Say you got a resolution

Resolutions are one thing - keeping them beyond January is quite another
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The Independent Culture
SCREW UP YOUR courage, and go and take a good, long, hard look at yourself in the mirror right now. Answer this one question honestly: what do you see?

If what you see is Mr, Ms or Mrs Perfect, all muscle-toned, tight-tummied, clear-conscienced, bright-eyed, emotionally-fulfilled, intellectually- enriched and nutritionally-complete, then go ahead and take the whole of 1999 off. In fact, take it right off, and go away somewhere. You're a public nuisance.

But if you do happen to notice just the teeniest, weeniest of character flaws, or an odd little physical aff- ectation that would really get to you if it were in anyone else other than good old you, then it's time you made a New Year's resolution or two. Time to have a little one-on-one with yourself, and to make this your personal spring-cleaning time. Time to dust off your very being, to vacuum all those bad, ingrained habits, and to scrub and polish and buff until a nicer, brighter, smarter you comes up out of all that grime.

I know, I know, you don't make New Year's resolutions, mainly because you're scared you'll fail. Yet isn't that the point? Haven't you already failed? That's why you need to make a few NYRs, for heaven's sake.

After all, you've tried before, and it didn't last three days. That's because you made it too hard on yourself. Anyone who resolves that in the space of a year they will learn Sanskrit, give up their Mars-Bar-a- day habit, never touch another pork sausage, go down three clothing sizes, and personally make this world a better place to live in, has only bitter disappointment, shame, self- repulsion and plenty of Mars Bars to look forward to.

Likewise, don't make it too easy. Resolving to give up Australian witchetty grubs, retsina, hookah-smoking and haggis, even for the full 12 months, will fool no one.

No, the trick is to write down carefully 10 things that could make you a better person, for yourself and others. In the spirit of honesty and sharing, here are mine.

1) I will not eat anything that comes in a polystyrene box.

2) I will abstain from any alcohol at all for one day a week (not Saturday).

3) I will try to eat organic wherever possible, with the possible exception of scorched almonds.

4) I won't eat in front of the television, unless I am watching Antonio Carluccio, Nigel Hopkins or Rick Stein.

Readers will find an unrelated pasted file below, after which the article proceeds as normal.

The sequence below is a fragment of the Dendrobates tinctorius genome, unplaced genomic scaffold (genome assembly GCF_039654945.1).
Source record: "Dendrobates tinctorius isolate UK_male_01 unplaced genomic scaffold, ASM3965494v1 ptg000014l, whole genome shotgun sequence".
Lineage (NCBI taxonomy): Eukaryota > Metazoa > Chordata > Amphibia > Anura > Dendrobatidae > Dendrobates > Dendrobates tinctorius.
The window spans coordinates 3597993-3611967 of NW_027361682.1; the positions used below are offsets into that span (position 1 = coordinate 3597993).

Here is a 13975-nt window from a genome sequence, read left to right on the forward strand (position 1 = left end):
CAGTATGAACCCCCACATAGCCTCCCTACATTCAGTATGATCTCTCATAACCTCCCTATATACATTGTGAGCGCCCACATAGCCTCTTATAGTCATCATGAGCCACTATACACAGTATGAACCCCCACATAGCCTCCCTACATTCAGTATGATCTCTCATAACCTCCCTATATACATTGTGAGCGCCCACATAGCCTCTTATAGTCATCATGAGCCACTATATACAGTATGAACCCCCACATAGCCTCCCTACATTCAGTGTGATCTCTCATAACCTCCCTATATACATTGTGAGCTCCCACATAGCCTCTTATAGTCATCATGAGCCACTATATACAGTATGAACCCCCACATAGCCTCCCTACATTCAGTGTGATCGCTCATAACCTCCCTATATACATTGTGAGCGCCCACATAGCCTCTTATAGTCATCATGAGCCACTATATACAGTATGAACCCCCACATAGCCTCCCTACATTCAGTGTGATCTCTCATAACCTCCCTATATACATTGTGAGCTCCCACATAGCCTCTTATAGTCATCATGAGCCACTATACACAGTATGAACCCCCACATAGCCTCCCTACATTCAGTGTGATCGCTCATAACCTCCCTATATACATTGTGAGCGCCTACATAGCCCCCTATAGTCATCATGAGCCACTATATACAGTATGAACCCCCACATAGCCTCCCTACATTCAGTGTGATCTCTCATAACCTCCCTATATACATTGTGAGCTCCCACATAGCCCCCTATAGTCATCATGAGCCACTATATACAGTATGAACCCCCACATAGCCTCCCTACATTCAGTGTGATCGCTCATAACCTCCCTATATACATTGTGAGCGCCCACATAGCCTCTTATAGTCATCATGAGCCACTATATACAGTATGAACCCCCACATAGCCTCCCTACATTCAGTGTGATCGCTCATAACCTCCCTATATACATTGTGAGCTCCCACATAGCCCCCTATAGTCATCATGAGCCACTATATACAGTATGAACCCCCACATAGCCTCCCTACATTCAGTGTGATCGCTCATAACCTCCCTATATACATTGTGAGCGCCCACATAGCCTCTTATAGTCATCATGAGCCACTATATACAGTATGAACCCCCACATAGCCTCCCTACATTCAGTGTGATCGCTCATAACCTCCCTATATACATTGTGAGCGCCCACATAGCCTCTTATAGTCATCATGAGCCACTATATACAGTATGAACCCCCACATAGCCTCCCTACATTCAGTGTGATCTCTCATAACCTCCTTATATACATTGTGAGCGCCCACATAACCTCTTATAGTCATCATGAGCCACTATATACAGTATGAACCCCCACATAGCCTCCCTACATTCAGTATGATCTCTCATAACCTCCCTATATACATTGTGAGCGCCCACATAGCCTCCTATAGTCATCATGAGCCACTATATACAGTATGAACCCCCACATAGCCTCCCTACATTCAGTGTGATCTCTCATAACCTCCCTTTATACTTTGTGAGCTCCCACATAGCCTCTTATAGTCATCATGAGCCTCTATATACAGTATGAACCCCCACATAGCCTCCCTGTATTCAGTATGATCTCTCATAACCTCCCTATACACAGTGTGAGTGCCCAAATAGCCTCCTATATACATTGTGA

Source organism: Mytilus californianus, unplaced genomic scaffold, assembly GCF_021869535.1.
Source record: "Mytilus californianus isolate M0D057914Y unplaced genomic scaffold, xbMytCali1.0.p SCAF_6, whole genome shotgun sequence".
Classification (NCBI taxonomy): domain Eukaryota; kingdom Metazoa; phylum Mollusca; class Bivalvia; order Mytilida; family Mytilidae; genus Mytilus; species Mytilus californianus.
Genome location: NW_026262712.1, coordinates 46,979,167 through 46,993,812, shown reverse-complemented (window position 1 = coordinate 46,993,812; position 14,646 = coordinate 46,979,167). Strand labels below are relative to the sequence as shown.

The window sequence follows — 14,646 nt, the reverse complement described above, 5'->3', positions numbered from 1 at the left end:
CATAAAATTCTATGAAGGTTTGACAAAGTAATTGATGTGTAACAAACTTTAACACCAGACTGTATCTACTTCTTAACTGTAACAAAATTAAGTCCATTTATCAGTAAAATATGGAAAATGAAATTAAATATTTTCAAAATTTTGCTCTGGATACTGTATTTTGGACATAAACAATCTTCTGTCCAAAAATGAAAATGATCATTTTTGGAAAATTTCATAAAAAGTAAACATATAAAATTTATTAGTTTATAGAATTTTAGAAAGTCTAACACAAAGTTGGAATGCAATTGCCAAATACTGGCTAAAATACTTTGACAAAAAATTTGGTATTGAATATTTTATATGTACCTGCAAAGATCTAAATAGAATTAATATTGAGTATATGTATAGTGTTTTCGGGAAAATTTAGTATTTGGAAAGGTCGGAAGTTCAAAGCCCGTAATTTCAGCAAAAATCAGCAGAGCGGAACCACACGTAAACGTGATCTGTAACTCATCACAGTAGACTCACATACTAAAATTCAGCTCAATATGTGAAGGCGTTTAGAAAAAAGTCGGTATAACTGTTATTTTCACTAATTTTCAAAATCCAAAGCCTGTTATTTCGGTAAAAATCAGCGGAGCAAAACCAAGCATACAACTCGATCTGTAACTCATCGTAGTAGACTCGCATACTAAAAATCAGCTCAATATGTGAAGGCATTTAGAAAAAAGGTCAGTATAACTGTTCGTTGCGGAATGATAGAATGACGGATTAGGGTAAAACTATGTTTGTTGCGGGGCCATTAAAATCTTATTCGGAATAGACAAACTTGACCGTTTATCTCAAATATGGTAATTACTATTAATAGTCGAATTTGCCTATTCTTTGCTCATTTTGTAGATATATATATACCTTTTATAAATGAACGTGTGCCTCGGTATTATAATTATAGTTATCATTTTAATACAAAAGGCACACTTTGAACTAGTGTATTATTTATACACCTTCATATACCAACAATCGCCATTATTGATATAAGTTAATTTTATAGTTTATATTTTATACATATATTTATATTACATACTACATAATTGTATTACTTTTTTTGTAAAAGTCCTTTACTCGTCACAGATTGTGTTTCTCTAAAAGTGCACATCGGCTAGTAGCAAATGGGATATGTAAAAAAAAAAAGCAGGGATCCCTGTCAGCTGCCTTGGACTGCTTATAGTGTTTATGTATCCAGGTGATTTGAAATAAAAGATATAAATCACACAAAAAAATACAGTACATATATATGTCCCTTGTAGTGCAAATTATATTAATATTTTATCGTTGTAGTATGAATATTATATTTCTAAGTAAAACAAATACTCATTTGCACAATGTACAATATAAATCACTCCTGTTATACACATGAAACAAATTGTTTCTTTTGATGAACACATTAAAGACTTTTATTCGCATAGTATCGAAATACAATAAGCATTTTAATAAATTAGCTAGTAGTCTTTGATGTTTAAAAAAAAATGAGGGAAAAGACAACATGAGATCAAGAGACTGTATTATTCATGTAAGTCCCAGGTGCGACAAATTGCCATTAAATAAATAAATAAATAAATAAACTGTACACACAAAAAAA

5) I will only eat when hungry, and drink when thirsty. In this way, I will lose weight, not by following some rigid and ridiculous short-term diet named after an army or a person, but simply by enjoying the health benefits of the Mediter- ranean diet, the South American diet, the Asian diet, the Middle European diet and the French diet.

6) I will try not to eat any foie gras or caviare, and I will hope like hell that no truffle is stuffed with food until it gags, nor that it ever becomes in danger of extinction.

7) I will seriously question the need for a dessert at the end of every meal. This resolution does not apply to tarte aux pommes, but does apply to anything layered with cream. I think that's fair enough.

8) I will give up my dependence on grissini, corn chips, taramasalata and Japanese rice crackers with my evening cocktail, and make it to dinner unsnacked.

9) I will maintain a reasonable level of exercise. I will try to walk to the local restaurant, and jog to the local cheese shop, and do my stretches at the local bottle shop.

10) I will not eat chocolate in bed. Out of bed is another matter altogether.

I feel better already. I can see myself in 12 months' time at the mirror, all muscle-toned, tight-tummied, clear-conscienced, bright-eyed, emotionally et cetera, et cetera. The year stretches out before me, filled with promise, with joy, and with pride; a year of not eating chocolate in bed, of no corn chips and no Japanese rice crackers, and of being sober once a week. I give myself three days at the outside.

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